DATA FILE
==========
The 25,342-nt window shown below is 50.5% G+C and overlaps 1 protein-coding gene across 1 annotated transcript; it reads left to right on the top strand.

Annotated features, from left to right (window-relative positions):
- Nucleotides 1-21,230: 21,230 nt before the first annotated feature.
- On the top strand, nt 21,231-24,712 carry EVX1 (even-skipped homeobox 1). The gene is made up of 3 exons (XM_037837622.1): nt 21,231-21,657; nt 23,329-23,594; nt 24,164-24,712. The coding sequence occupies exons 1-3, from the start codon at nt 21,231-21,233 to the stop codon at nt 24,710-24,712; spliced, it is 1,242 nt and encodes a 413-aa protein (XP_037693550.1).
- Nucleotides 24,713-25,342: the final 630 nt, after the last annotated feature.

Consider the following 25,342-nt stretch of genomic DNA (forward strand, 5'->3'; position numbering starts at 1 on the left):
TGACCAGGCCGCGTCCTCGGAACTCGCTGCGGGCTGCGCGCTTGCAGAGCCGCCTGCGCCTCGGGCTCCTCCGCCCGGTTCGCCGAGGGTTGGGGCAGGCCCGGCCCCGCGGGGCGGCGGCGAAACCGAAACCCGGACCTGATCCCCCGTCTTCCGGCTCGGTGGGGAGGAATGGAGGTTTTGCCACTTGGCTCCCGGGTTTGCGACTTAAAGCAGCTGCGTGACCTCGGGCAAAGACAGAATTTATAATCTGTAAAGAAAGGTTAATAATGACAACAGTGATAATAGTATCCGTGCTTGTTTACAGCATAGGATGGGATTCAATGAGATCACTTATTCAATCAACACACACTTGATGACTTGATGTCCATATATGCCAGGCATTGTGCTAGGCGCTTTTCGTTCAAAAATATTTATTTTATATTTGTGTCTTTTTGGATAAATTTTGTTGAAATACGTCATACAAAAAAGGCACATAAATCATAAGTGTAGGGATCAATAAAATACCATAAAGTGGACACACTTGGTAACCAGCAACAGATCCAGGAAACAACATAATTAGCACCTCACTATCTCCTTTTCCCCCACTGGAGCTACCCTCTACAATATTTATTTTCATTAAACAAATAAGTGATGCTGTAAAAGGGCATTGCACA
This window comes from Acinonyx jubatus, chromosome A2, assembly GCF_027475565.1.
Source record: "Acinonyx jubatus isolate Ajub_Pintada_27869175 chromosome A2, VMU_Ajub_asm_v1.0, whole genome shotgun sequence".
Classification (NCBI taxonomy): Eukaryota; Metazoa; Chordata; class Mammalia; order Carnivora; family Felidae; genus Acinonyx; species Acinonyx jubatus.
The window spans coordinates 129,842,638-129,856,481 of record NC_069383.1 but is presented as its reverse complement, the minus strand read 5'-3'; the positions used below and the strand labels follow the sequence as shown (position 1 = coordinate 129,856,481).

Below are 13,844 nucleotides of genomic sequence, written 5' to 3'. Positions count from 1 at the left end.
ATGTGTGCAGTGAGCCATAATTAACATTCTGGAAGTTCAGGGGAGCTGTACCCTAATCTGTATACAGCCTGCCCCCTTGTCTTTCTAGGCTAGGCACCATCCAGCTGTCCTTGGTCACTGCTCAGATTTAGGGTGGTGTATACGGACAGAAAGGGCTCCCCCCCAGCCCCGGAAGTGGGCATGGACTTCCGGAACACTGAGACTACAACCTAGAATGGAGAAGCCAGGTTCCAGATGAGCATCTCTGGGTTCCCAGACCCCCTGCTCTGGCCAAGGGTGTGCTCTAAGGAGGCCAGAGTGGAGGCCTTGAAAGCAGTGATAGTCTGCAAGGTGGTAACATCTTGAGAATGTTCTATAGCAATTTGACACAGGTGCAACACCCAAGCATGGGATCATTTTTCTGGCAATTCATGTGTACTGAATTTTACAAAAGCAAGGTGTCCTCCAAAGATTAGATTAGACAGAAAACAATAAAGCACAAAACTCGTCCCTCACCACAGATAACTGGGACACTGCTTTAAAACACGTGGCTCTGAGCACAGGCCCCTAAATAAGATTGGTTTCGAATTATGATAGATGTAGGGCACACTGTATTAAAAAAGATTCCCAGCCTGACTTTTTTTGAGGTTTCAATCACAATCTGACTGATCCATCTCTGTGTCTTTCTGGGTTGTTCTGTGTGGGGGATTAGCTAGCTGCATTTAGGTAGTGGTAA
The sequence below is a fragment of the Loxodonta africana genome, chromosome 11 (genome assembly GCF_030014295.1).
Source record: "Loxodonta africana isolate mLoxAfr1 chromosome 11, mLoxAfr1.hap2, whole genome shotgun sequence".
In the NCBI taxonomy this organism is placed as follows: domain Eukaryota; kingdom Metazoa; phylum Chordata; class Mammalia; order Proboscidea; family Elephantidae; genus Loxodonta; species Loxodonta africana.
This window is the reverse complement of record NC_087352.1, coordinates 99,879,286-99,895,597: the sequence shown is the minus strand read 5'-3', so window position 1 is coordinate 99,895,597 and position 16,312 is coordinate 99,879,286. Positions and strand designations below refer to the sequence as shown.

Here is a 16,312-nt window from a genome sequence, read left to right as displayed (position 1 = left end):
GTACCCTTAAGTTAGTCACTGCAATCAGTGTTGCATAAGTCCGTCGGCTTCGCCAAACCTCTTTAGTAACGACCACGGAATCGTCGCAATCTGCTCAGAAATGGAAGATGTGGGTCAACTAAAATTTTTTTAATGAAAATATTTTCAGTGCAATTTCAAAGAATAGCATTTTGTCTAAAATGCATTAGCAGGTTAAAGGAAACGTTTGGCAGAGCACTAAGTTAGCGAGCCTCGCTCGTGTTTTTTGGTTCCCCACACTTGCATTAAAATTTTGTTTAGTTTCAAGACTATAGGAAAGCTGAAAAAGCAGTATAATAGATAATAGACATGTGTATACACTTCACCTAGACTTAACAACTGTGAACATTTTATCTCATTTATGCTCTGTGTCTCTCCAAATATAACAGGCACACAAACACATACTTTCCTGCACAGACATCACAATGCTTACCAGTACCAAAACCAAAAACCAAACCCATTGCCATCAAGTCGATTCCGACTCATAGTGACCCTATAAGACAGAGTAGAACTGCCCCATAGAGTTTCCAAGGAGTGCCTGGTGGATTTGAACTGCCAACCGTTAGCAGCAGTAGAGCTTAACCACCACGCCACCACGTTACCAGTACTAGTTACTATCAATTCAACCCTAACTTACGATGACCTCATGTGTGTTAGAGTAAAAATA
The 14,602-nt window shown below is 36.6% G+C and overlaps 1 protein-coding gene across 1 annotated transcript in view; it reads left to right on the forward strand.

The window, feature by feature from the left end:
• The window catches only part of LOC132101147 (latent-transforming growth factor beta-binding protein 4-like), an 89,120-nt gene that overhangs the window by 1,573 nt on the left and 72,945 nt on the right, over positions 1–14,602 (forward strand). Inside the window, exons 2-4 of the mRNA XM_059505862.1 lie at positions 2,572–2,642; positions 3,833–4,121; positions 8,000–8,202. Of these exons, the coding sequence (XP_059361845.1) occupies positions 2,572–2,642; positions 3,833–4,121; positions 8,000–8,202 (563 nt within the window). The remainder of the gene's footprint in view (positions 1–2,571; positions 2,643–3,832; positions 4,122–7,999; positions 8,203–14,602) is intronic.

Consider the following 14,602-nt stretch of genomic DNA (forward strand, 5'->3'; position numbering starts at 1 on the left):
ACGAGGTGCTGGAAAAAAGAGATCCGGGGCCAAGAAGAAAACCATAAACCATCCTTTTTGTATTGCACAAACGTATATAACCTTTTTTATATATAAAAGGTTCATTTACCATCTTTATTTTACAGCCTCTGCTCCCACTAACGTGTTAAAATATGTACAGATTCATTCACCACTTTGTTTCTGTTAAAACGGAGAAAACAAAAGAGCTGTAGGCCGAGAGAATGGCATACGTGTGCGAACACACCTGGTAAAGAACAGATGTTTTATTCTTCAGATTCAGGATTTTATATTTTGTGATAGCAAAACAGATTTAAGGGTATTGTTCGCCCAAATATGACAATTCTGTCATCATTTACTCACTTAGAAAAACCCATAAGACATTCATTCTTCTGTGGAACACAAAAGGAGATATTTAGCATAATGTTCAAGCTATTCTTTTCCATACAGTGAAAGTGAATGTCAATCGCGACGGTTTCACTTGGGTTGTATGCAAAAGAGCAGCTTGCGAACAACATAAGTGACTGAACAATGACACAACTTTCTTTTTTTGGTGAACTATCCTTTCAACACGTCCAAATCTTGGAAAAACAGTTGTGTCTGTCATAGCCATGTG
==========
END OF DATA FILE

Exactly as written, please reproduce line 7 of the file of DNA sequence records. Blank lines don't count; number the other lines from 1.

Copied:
TGACCAGGCCGCGTCCTCGGAACTCGCTGCGGGCTGCGCGCTTGCAGAGCCGCCTGCGCCTCGGGCTCCTCCGCCCGGTTCGCCGAGGGTTGGGGCAGGCCCGGCCCCGCGGGGCGGCGGCGAAACCGAAACCCGGACCTGATCCCCCGTCTTCCGGCTCGGTGGGGAGGAATGGAGGTTTTGCCACTTGGCTCCCGGGTTTGCGACTTAAAGCAGCTGCGTGACCTCGGGCAAAGACAGAATTTATAATCTGTAAAGAAAGGTTAATAATGACAACAGTGATAATAGTATCCGTGCTTGTTTACAGCATAGGATGGGATTCAATGAGATCACTTATTCAATCAACACACACTTGATGACTTGATGTCCATATATGCCAGGCATTGTGCTAGGCGCTTTTCGTTCAAAAATATTTATTTTATATTTGTGTCTTTTTGGATAAATTTTGTTGAAATACGTCATACAAAAAAGGCACATAAATCATAAGTGTAGGGATCAATAAAATACCATAAAGTGGACACACTTGGTAACCAGCAACAGATCCAGGAAACAACATAATTAGCACCTCACTATCTCCTTTTCCCCCACTGGAGCTACCCTCTACAATATTTATTTTCATTAAACAAATAAGTGATGCTGTAAAAGGGCATTGCACA